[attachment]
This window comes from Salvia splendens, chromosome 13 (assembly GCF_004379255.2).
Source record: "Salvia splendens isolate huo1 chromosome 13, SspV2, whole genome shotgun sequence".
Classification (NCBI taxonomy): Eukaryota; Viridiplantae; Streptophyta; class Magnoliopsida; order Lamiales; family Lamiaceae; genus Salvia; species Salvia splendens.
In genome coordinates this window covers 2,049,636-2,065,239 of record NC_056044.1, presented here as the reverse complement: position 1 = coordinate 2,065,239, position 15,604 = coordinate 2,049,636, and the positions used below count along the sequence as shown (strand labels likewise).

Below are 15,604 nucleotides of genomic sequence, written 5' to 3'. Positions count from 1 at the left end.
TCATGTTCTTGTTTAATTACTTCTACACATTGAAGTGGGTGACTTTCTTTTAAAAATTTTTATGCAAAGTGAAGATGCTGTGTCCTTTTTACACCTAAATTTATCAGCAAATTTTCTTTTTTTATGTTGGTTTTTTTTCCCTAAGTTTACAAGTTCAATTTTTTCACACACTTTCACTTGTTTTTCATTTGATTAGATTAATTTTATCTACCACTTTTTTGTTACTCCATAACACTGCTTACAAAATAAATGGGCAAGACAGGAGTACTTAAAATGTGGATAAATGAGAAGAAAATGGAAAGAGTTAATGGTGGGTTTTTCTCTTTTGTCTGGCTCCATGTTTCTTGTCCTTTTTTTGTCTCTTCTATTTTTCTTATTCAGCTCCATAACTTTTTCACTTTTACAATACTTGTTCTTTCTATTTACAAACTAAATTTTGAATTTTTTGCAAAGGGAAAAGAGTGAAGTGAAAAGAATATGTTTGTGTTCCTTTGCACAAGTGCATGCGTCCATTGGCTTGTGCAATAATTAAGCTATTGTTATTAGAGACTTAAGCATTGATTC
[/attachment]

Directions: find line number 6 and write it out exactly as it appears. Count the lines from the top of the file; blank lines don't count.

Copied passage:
TCATGTTCTTGTTTAATTACTTCTACACATTGAAGTGGGTGACTTTCTTTTAAAAATTTTTATGCAAAGTGAAGATGCTGTGTCCTTTTTACACCTAAATTTATCAGCAAATTTTCTTTTTTTATGTTGGTTTTTTTTCCCTAAGTTTACAAGTTCAATTTTTTCACACACTTTCACTTGTTTTTCATTTGATTAGATTAATTTTATCTACCACTTTTTTGTTACTCCATAACACTGCTTACAAAATAAATGGGCAAGACAGGAGTACTTAAAATGTGGATAAATGAGAAGAAAATGGAAAGAGTTAATGGTGGGTTTTTCTCTTTTGTCTGGCTCCATGTTTCTTGTCCTTTTTTTGTCTCTTCTATTTTTCTTATTCAGCTCCATAACTTTTTCACTTTTACAATACTTGTTCTTTCTATTTACAAACTAAATTTTGAATTTTTTGCAAAGGGAAAAGAGTGAAGTGAAAAGAATATGTTTGTGTTCCTTTGCACAAGTGCATGCGTCCATTGGCTTGTGCAATAATTAAGCTATTGTTATTAGAGACTTAAGCATTGATTC